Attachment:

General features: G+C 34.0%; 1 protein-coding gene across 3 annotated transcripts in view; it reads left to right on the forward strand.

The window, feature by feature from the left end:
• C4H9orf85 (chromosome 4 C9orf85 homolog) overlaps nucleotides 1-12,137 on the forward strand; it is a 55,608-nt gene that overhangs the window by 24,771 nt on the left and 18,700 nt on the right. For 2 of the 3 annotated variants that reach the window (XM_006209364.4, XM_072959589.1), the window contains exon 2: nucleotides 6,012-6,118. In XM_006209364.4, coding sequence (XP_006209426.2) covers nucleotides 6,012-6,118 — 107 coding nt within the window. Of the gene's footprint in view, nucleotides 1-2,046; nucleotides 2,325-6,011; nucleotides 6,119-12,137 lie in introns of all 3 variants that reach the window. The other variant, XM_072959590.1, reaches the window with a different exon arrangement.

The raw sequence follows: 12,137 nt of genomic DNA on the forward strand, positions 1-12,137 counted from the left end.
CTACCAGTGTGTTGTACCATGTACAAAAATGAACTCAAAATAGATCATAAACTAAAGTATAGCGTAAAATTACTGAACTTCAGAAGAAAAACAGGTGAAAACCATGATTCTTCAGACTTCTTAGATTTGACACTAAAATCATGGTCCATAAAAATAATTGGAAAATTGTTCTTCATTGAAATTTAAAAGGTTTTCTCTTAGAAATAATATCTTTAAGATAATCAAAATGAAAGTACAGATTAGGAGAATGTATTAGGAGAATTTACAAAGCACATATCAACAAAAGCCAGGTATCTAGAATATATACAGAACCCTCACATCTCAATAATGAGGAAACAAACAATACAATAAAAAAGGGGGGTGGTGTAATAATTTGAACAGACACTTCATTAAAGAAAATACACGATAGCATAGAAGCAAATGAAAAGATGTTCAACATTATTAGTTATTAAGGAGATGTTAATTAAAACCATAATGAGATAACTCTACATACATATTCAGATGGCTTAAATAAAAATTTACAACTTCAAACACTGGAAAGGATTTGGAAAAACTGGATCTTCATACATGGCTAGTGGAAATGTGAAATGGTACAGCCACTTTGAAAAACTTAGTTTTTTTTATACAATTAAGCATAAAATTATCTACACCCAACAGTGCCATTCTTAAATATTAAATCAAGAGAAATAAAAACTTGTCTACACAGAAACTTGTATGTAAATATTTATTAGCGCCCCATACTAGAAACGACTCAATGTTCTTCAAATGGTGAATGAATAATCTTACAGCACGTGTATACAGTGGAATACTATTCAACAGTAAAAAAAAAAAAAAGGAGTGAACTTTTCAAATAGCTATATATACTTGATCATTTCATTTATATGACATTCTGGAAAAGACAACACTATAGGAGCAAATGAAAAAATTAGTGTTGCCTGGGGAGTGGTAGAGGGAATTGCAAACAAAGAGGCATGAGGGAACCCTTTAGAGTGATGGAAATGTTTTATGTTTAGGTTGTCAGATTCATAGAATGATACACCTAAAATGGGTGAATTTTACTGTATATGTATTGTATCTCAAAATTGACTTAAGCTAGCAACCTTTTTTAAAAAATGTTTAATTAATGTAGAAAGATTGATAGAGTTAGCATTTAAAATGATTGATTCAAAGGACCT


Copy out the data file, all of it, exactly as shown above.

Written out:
General features: G+C 34.0%; 1 protein-coding gene across 3 annotated transcripts in view; it reads left to right on the forward strand.

The window, feature by feature from the left end:
• C4H9orf85 (chromosome 4 C9orf85 homolog) overlaps nucleotides 1-12,137 on the forward strand; it is a 55,608-nt gene that overhangs the window by 24,771 nt on the left and 18,700 nt on the right. For 2 of the 3 annotated variants that reach the window (XM_006209364.4, XM_072959589.1), the window contains exon 2: nucleotides 6,012-6,118. In XM_006209364.4, coding sequence (XP_006209426.2) covers nucleotides 6,012-6,118 — 107 coding nt within the window. Of the gene's footprint in view, nucleotides 1-2,046; nucleotides 2,325-6,011; nucleotides 6,119-12,137 lie in introns of all 3 variants that reach the window. The other variant, XM_072959590.1, reaches the window with a different exon arrangement.

The raw sequence follows: 12,137 nt of genomic DNA on the forward strand, positions 1-12,137 counted from the left end.
CTACCAGTGTGTTGTACCATGTACAAAAATGAACTCAAAATAGATCATAAACTAAAGTATAGCGTAAAATTACTGAACTTCAGAAGAAAAACAGGTGAAAACCATGATTCTTCAGACTTCTTAGATTTGACACTAAAATCATGGTCCATAAAAATAATTGGAAAATTGTTCTTCATTGAAATTTAAAAGGTTTTCTCTTAGAAATAATATCTTTAAGATAATCAAAATGAAAGTACAGATTAGGAGAATGTATTAGGAGAATTTACAAAGCACATATCAACAAAAGCCAGGTATCTAGAATATATACAGAACCCTCACATCTCAATAATGAGGAAACAAACAATACAATAAAAAAGGGGGGTGGTGTAATAATTTGAACAGACACTTCATTAAAGAAAATACACGATAGCATAGAAGCAAATGAAAAGATGTTCAACATTATTAGTTATTAAGGAGATGTTAATTAAAACCATAATGAGATAACTCTACATACATATTCAGATGGCTTAAATAAAAATTTACAACTTCAAACACTGGAAAGGATTTGGAAAAACTGGATCTTCATACATGGCTAGTGGAAATGTGAAATGGTACAGCCACTTTGAAAAACTTAGTTTTTTTTATACAATTAAGCATAAAATTATCTACACCCAACAGTGCCATTCTTAAATATTAAATCAAGAGAAATAAAAACTTGTCTACACAGAAACTTGTATGTAAATATTTATTAGCGCCCCATACTAGAAACGACTCAATGTTCTTCAAATGGTGAATGAATAATCTTACAGCACGTGTATACAGTGGAATACTATTCAACAGTAAAAAAAAAAAAAAGGAGTGAACTTTTCAAATAGCTATATATACTTGATCATTTCATTTATATGACATTCTGGAAAAGACAACACTATAGGAGCAAATGAAAAAATTAGTGTTGCCTGGGGAGTGGTAGAGGGAATTGCAAACAAAGAGGCATGAGGGAACCCTTTAGAGTGATGGAAATGTTTTATGTTTAGGTTGTCAGATTCATAGAATGATACACCTAAAATGGGTGAATTTTACTGTATATGTATTGTATCTCAAAATTGACTTAAGCTAGCAACCTTTTTTAAAAAATGTTTAATTAATGTAGAAAGATTGATAGAGTTAGCATTTAAAATGATTGATTCAAAGGACCT